Create a customized orientation program for each job type. Each program should serve as a welcome to new employees and inform them of the practice’s mission and values.
Provide everyone in the practice an opportunity to meet the new employee in a less formal setting than a staff meeting. This can be done using an introductory breakfast or luncheon, or just a short meet and greet with snacks. If the practice doesn’t use them already, consider having name tags to make it a little easier on the new employee that first day.
Review the Employee Manual
Review the employee manual, highlighting key areas related to policies, procedures, benefits, and other daily issues for which standards have been set. Past experiences, positive and negative, can help inform the decision as to which areas of the manual are most important to highlight.
Direct the new employee to the employee manual and practice policies and procedures. Allow solitary time for reading and review time daily. Encourage questions about policies and why the practice does things in a prescribed way.
Schedule observation times of 1 to 3 hours with employees in other positions to expose the new staff member to all jobs. This encourages one-on-one conversation and may provide insight into the job duties in which this staff member is best suited to be cross-trained.
Assign a Mentor
Assign a mentor to the new employee for the introductory period. This person should not be a direct supervisor but should instead be someone who functions as a leader in the practice (regardless of actual job title). The mentor should have experience and judgment that has proved trustworthy, and have enough knowledge of the employee’s new area of work to support him effectively. Provide the mentor with a defined orientation plan to guide the mentor and employee through the introductory period. The mentor should be allowed space to continue doing his own job effectively. The new employee should be encouraged to develop relationships with other coworkers as well as his supervisor.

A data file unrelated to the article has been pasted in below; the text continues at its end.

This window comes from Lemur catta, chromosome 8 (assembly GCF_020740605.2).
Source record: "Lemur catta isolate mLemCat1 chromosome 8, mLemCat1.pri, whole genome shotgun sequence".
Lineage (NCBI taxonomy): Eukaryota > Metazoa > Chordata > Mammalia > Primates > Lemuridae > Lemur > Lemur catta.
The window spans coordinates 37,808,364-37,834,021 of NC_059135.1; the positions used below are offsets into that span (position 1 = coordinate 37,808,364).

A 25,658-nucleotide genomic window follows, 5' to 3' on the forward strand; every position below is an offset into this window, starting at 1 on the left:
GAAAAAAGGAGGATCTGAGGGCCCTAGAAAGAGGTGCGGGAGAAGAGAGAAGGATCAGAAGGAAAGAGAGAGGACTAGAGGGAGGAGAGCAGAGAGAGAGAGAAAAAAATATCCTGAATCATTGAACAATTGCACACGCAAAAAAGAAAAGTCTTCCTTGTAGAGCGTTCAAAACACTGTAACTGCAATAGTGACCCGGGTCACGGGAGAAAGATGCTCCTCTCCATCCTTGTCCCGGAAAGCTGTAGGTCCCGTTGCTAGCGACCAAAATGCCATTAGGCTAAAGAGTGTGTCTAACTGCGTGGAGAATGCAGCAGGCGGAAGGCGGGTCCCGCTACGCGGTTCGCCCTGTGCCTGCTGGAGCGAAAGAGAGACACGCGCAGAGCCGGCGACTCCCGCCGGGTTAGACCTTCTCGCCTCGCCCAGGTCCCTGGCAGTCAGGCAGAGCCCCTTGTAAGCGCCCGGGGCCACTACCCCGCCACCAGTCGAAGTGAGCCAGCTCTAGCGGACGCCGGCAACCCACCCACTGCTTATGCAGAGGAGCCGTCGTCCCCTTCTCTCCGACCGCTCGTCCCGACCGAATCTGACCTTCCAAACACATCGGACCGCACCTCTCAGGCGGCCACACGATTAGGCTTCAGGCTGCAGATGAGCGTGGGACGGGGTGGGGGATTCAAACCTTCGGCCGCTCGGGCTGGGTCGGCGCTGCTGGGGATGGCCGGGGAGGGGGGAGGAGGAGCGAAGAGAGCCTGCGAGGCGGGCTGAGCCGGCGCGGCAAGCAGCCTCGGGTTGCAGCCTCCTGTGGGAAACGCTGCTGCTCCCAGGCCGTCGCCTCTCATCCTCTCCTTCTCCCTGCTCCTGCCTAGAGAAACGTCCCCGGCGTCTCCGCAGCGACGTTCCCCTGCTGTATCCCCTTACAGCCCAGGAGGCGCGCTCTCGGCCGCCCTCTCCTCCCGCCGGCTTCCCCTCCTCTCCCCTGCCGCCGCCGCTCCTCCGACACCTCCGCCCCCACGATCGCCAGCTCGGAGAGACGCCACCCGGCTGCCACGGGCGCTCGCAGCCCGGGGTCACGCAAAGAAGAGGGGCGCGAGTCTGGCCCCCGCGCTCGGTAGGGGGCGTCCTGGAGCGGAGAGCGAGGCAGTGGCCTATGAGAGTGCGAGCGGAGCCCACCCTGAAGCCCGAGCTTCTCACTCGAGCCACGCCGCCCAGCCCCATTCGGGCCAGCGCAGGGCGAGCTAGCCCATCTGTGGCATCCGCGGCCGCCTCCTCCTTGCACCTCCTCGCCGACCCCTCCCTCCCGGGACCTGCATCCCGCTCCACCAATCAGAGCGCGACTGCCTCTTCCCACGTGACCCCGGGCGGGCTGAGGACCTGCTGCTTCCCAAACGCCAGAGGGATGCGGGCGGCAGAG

During the introductory period, the practice manager should visit with the new employee and mentor separately on a regular basis. This could be weekly or every 2 weeks, depending on the individual situation.
General Guidance for the Orientation Period
An employee who has a good understanding of the work environment and is comfortable with the expectations of the practice is far more likely to be productive and effective. Particularly in the start of a new work relationship, the fear of failure is common. A thorough and well-developed orientation schedule can alleviate fears and anxieties during the introductory period and encourage better performance.
Orientation takes time, of which most practice staff have precious little to spare. Using different media such as online or DVD trainings, or even external training resources (eg, training through a software company), can provide some relief about time commitment on current staff while still providing the new employee the orientation needed to ensure a successful transition into the practice setting. Be creative and open to new ways of conducting the orientation, and don’t be afraid to modify the format as needed.